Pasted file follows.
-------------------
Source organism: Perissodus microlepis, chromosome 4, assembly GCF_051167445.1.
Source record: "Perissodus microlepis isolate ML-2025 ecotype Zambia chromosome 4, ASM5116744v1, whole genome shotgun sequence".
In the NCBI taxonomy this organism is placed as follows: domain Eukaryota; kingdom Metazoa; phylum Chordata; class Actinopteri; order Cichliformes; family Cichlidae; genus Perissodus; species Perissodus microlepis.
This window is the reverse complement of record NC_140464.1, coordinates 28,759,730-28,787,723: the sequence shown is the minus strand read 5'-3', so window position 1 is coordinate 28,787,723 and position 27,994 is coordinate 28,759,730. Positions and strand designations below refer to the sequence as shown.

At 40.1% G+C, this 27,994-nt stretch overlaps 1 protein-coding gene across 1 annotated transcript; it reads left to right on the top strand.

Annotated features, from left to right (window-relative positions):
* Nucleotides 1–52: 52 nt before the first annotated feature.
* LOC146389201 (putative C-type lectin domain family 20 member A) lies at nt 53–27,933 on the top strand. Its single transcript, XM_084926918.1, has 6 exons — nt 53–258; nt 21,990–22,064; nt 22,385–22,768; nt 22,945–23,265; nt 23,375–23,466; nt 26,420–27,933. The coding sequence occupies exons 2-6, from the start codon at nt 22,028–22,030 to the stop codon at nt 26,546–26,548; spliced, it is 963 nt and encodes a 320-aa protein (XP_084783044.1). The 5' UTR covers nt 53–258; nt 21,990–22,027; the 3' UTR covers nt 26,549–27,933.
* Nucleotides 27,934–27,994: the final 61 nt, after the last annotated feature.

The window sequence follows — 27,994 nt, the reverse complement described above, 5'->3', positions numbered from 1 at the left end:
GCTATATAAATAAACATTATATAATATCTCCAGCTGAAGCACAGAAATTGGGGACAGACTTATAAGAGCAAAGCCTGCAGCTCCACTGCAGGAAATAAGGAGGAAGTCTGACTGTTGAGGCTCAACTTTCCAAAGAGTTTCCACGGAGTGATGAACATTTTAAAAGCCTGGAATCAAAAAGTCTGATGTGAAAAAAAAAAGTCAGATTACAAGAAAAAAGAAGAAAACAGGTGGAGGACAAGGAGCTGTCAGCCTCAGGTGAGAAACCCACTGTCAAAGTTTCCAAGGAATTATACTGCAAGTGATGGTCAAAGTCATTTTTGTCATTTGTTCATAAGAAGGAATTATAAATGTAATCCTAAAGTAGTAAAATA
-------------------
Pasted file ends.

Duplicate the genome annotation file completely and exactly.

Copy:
Source organism: Perissodus microlepis, chromosome 4, assembly GCF_051167445.1.
Source record: "Perissodus microlepis isolate ML-2025 ecotype Zambia chromosome 4, ASM5116744v1, whole genome shotgun sequence".
In the NCBI taxonomy this organism is placed as follows: domain Eukaryota; kingdom Metazoa; phylum Chordata; class Actinopteri; order Cichliformes; family Cichlidae; genus Perissodus; species Perissodus microlepis.
This window is the reverse complement of record NC_140464.1, coordinates 28,759,730-28,787,723: the sequence shown is the minus strand read 5'-3', so window position 1 is coordinate 28,787,723 and position 27,994 is coordinate 28,759,730. Positions and strand designations below refer to the sequence as shown.

At 40.1% G+C, this 27,994-nt stretch overlaps 1 protein-coding gene across 1 annotated transcript; it reads left to right on the top strand.

Annotated features, from left to right (window-relative positions):
* Nucleotides 1–52: 52 nt before the first annotated feature.
* LOC146389201 (putative C-type lectin domain family 20 member A) lies at nt 53–27,933 on the top strand. Its single transcript, XM_084926918.1, has 6 exons — nt 53–258; nt 21,990–22,064; nt 22,385–22,768; nt 22,945–23,265; nt 23,375–23,466; nt 26,420–27,933. The coding sequence occupies exons 2-6, from the start codon at nt 22,028–22,030 to the stop codon at nt 26,546–26,548; spliced, it is 963 nt and encodes a 320-aa protein (XP_084783044.1). The 5' UTR covers nt 53–258; nt 21,990–22,027; the 3' UTR covers nt 26,549–27,933.
* Nucleotides 27,934–27,994: the final 61 nt, after the last annotated feature.

The window sequence follows — 27,994 nt, the reverse complement described above, 5'->3', positions numbered from 1 at the left end:
GCTATATAAATAAACATTATATAATATCTCCAGCTGAAGCACAGAAATTGGGGACAGACTTATAAGAGCAAAGCCTGCAGCTCCACTGCAGGAAATAAGGAGGAAGTCTGACTGTTGAGGCTCAACTTTCCAAAGAGTTTCCACGGAGTGATGAACATTTTAAAAGCCTGGAATCAAAAAGTCTGATGTGAAAAAAAAAAGTCAGATTACAAGAAAAAAGAAGAAAACAGGTGGAGGACAAGGAGCTGTCAGCCTCAGGTGAGAAACCCACTGTCAAAGTTTCCAAGGAATTATACTGCAAGTGATGGTCAAAGTCATTTTTGTCATTTGTTCATAAGAAGGAATTATAAATGTAATCCTAAAGTAGTAAAATA